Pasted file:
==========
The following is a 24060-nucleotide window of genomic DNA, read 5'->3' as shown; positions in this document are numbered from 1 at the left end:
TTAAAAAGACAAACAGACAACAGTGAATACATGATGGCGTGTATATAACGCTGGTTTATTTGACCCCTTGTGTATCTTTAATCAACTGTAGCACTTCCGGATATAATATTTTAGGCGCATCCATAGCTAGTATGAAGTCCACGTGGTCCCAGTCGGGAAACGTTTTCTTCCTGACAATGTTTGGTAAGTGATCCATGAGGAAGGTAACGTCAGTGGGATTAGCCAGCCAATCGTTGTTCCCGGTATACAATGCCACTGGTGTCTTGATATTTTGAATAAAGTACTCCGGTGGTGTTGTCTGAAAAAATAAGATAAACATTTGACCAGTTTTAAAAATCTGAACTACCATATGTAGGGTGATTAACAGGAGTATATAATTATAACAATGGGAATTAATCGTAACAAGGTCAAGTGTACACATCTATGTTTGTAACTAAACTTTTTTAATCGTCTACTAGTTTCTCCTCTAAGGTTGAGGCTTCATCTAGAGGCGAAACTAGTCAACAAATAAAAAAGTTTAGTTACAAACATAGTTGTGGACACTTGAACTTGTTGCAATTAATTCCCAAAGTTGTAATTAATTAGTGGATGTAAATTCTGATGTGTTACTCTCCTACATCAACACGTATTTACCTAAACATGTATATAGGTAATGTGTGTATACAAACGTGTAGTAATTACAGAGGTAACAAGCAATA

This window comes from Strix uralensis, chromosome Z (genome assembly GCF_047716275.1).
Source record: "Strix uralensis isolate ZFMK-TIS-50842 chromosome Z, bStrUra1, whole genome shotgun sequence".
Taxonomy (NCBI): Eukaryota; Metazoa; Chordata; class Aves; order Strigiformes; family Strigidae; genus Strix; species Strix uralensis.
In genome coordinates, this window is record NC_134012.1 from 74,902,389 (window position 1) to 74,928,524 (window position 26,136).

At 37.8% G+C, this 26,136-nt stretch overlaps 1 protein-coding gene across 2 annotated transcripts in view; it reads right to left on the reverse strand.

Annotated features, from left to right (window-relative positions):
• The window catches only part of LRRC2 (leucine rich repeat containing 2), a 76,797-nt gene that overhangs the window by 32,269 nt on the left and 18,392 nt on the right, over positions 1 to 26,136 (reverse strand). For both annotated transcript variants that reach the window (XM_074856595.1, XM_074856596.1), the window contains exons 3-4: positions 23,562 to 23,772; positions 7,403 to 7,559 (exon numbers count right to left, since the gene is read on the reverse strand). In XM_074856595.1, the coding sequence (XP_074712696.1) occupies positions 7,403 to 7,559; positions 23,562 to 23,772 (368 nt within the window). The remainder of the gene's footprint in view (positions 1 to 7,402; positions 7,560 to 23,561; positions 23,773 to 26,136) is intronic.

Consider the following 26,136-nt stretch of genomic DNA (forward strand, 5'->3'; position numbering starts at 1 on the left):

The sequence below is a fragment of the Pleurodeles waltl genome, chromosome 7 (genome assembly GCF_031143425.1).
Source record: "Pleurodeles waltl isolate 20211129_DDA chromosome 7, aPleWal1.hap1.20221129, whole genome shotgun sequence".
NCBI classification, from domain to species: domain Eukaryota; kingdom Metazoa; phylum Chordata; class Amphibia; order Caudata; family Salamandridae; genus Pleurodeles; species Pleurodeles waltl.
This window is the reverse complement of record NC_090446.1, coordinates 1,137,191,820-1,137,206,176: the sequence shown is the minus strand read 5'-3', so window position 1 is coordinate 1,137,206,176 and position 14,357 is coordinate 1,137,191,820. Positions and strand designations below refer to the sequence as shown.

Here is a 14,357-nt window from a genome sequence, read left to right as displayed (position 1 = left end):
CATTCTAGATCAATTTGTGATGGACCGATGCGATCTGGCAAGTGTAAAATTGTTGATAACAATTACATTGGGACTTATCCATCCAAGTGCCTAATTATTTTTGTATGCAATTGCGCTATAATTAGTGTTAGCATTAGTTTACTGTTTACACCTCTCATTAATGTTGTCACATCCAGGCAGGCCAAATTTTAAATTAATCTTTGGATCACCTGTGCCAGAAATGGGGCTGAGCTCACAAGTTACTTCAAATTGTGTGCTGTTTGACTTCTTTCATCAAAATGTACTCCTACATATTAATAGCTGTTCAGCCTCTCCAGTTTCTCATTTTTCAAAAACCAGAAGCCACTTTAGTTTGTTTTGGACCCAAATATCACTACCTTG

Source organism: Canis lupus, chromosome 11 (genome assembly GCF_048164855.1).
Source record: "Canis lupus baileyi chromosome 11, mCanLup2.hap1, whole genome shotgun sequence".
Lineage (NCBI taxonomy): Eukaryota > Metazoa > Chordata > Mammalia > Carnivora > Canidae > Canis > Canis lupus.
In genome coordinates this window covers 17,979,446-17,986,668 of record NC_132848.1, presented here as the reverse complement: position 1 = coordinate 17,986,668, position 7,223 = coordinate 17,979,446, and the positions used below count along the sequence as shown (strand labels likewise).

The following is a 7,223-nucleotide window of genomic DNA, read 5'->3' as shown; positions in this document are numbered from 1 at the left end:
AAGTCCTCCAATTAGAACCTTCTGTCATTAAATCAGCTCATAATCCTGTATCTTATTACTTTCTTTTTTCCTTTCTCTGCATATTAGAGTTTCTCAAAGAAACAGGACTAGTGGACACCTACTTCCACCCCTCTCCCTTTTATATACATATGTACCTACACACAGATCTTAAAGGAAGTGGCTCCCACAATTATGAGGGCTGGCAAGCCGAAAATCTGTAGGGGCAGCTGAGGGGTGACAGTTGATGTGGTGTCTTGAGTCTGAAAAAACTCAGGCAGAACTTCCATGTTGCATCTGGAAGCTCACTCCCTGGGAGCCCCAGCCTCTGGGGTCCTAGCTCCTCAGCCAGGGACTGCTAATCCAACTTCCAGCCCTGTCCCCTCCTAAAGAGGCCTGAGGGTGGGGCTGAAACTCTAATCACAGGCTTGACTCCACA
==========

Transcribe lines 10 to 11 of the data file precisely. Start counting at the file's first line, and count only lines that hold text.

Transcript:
Consider the following 26,136-nt stretch of genomic DNA (forward strand, 5'->3'; position numbering starts at 1 on the left):

The sequence below is a fragment of the Pleurodeles waltl genome, chromosome 7 (genome assembly GCF_031143425.1).